Anglo-Dutch consumer goods manufacturer Unilever PLC said late Friday that it will sell its global spreads business to USA buyout fund KKR & Co LP for EUR6.83 billion on a cash and debt free basis.
The operation employs 2,300 people around the world and also owns the brands ProActiv, Becel, Blue Band, Rama and Country Crock.
The move follows a wide-ranging review of its business which was prompted by a takeover attempt by rival Kraft.
Kohlberg Kravis Roberts, or KKR, has won the auction to acquire Unilever's (UN) spread business, the Financial Times reports, citing two sources.
The deal is expected to be completed in the middle of next year, and is subject to regulator approval in certain jurisdictions.
"The announcement marks a further step in reshaping and sharpening our portfolio for long-term growth", he added.
Paul Polman, chief executive of Unilever, said: "After a long history in Unilever, we decided that the future of the spreads business would lie outside the group". "The consideration recognizes the market leading brands and the improved momentum we have achieved". In 2016, the business had a turnover of EUR3.03 billion, adjusted earnings of EUR680 million and assets of EUR1.11 billion.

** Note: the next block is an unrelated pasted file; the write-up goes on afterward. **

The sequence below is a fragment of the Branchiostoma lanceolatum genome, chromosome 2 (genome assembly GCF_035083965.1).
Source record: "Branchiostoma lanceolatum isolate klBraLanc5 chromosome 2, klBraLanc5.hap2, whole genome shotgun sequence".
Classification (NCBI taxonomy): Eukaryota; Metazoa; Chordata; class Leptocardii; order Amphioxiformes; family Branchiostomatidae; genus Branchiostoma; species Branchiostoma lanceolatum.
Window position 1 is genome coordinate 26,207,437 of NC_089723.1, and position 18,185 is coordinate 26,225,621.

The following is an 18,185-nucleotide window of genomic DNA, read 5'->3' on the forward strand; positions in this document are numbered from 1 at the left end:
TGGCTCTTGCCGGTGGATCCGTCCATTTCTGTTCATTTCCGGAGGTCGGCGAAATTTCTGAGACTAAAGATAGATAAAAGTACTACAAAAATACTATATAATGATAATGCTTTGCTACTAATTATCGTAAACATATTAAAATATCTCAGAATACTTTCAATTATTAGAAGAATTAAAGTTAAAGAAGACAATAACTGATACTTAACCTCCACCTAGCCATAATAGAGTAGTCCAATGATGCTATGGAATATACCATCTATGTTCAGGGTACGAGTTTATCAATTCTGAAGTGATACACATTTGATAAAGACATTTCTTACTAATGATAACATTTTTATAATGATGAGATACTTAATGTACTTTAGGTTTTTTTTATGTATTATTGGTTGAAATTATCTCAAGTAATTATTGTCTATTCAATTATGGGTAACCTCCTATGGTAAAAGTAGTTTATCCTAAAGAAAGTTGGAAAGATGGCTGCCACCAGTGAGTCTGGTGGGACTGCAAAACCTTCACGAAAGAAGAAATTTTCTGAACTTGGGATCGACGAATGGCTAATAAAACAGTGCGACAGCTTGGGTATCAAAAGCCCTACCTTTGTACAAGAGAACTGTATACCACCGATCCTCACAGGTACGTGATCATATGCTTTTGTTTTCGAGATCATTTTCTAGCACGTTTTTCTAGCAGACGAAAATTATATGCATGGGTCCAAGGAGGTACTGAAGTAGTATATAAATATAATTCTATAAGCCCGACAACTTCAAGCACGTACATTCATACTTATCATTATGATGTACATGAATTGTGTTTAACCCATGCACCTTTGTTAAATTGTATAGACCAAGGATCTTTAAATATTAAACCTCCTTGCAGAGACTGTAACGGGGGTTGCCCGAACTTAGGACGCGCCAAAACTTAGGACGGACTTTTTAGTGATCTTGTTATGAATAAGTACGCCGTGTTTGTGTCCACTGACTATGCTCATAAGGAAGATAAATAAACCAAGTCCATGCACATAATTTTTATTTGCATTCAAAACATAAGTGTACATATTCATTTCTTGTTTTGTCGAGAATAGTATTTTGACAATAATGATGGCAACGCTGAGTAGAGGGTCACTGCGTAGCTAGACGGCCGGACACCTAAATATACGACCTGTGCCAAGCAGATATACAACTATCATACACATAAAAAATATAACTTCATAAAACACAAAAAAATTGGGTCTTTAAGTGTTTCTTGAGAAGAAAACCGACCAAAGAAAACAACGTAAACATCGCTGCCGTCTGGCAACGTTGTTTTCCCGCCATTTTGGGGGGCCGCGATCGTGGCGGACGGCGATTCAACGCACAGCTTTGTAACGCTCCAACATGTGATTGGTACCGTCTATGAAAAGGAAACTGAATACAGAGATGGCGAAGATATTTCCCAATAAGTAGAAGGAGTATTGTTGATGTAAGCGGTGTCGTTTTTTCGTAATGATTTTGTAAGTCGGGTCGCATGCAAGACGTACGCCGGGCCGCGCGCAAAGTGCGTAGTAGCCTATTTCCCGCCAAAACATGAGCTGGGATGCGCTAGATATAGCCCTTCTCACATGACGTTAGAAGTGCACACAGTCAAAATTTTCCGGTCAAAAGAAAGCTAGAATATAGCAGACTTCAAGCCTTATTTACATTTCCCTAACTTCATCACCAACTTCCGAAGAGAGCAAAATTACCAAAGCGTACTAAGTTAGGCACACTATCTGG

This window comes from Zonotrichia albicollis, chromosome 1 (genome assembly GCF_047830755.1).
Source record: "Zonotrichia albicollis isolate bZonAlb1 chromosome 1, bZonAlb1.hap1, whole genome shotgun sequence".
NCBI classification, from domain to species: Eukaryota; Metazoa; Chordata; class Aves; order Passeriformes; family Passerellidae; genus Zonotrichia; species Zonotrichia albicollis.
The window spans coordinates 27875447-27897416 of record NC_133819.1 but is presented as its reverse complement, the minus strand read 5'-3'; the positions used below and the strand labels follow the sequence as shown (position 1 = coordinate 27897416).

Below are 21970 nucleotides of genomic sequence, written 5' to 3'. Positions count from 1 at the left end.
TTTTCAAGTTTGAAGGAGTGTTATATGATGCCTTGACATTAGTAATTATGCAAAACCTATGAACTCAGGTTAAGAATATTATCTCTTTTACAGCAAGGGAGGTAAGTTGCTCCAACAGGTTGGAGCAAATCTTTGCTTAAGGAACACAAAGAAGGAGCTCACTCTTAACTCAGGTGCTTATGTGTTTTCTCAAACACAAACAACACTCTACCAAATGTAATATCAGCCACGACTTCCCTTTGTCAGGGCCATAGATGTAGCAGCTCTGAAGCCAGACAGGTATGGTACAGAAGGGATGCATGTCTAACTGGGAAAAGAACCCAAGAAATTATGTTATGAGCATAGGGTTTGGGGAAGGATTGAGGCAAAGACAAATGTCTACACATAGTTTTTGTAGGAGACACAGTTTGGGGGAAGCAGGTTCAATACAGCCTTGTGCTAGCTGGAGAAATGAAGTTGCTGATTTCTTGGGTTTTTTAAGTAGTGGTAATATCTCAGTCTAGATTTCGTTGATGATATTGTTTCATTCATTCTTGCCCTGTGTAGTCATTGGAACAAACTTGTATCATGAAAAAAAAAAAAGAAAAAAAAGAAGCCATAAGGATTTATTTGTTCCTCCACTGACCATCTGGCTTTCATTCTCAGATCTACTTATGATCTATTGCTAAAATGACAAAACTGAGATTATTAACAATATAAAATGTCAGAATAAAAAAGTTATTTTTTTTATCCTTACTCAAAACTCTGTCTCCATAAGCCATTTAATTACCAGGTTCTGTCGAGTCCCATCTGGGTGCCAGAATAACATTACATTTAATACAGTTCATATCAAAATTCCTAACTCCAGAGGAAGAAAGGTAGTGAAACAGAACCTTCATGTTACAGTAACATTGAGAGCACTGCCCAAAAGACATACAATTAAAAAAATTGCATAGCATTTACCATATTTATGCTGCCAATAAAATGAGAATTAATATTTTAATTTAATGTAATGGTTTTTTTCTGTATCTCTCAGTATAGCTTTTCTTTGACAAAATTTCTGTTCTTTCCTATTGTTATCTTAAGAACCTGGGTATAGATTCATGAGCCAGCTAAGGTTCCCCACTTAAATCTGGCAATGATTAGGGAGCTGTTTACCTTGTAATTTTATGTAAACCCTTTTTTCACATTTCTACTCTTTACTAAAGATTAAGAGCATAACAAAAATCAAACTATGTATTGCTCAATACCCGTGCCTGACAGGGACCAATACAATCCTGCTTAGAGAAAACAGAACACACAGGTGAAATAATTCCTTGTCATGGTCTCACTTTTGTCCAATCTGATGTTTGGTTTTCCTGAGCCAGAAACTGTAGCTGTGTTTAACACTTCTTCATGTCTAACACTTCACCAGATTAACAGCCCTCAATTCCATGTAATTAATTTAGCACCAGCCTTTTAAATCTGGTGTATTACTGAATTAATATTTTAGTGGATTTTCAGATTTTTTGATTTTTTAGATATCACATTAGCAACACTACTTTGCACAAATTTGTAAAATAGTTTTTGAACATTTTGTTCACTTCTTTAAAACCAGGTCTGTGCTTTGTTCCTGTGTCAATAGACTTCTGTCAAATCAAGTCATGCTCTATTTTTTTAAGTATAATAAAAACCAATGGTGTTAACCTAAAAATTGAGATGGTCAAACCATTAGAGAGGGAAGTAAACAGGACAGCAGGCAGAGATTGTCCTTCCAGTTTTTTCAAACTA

KKR is buying the brands - which it said had a "firm foundation for future growth" - even though some analysts believe the sector is slowing down as consumers turn away from margarine. Liabeuf will continue to lead the spreads business after the sale.
Unilever shares are up 1.3% today to 4194.5p, but the business did not announce the sale until after markets closed at 4:30pm.
It posted a 2.6% increase in underlying sales for the period to 13.2 billion euro (£11.8 billion), below expectations and down from 3% in the first half of the year. It plans to sell its underperforming spreads business, which could yield up to £6bn.
This year Unilever has snapped up small brands including Tazo tea, Sundial Brands and Carver Korea.
The spreads business attracted interest from some of the biggest names in private equity, including Blackstone, which failed to make it to the second round with it's joint approach with CVC, Clayton Dubilier & Rice and Bain Capital.